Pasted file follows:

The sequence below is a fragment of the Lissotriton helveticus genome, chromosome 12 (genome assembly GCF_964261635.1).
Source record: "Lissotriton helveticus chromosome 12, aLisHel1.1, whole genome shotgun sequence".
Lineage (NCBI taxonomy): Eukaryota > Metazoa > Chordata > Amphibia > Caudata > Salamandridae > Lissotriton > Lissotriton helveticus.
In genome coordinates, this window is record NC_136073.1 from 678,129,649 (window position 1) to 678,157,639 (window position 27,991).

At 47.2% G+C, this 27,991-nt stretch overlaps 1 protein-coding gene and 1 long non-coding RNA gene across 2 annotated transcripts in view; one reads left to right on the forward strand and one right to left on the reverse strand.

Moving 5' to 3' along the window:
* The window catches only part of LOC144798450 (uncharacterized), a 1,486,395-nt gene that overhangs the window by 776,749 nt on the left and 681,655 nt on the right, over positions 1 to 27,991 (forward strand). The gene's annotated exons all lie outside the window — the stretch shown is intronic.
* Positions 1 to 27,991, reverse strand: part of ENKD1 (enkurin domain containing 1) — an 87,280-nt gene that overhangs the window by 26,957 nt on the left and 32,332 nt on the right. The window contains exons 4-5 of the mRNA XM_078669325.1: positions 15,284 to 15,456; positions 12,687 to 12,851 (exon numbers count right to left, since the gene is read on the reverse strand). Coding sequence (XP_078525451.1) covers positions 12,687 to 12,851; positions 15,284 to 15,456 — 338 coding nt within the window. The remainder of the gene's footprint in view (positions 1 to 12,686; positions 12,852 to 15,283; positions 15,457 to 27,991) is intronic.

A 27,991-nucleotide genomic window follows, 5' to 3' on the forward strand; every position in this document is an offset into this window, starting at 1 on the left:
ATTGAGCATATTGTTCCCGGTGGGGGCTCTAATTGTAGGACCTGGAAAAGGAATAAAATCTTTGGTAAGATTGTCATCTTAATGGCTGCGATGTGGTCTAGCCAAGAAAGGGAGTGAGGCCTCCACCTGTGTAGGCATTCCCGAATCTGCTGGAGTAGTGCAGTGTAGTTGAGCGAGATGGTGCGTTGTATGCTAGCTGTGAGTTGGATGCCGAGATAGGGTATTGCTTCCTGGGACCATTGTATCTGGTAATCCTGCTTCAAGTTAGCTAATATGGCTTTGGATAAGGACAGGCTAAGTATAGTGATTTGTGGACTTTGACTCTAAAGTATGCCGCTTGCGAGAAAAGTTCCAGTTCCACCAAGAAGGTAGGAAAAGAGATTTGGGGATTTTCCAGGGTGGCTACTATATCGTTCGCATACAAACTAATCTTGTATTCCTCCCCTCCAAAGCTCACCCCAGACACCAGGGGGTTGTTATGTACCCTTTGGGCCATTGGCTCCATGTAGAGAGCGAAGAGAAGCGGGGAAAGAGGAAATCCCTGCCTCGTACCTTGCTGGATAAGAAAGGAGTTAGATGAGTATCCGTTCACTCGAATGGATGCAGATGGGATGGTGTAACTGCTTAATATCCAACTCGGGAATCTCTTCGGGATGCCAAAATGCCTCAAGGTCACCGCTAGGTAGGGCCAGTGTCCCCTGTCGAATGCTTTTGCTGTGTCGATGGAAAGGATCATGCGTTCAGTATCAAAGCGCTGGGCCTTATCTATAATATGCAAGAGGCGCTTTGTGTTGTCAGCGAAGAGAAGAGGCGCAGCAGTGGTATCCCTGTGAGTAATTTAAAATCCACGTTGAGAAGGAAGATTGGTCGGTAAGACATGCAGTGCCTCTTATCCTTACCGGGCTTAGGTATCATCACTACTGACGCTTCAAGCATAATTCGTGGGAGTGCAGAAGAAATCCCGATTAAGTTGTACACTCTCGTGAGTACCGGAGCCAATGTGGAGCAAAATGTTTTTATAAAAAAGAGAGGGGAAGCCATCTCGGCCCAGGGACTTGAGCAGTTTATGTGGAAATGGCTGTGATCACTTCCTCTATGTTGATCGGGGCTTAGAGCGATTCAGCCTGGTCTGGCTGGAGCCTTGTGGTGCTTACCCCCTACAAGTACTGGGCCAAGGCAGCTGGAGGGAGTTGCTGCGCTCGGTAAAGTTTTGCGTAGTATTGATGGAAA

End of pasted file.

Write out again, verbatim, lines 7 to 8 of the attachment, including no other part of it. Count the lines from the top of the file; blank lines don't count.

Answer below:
* The window catches only part of LOC144798450 (uncharacterized), a 1,486,395-nt gene that overhangs the window by 776,749 nt on the left and 681,655 nt on the right, over positions 1 to 27,991 (forward strand). The gene's annotated exons all lie outside the window — the stretch shown is intronic.
* Positions 1 to 27,991, reverse strand: part of ENKD1 (enkurin domain containing 1) — an 87,280-nt gene that overhangs the window by 26,957 nt on the left and 32,332 nt on the right. The window contains exons 4-5 of the mRNA XM_078669325.1: positions 15,284 to 15,456; positions 12,687 to 12,851 (exon numbers count right to left, since the gene is read on the reverse strand). Coding sequence (XP_078525451.1) covers positions 12,687 to 12,851; positions 15,284 to 15,456 — 338 coding nt within the window. The remainder of the gene's footprint in view (positions 1 to 12,686; positions 12,852 to 15,283; positions 15,457 to 27,991) is intronic.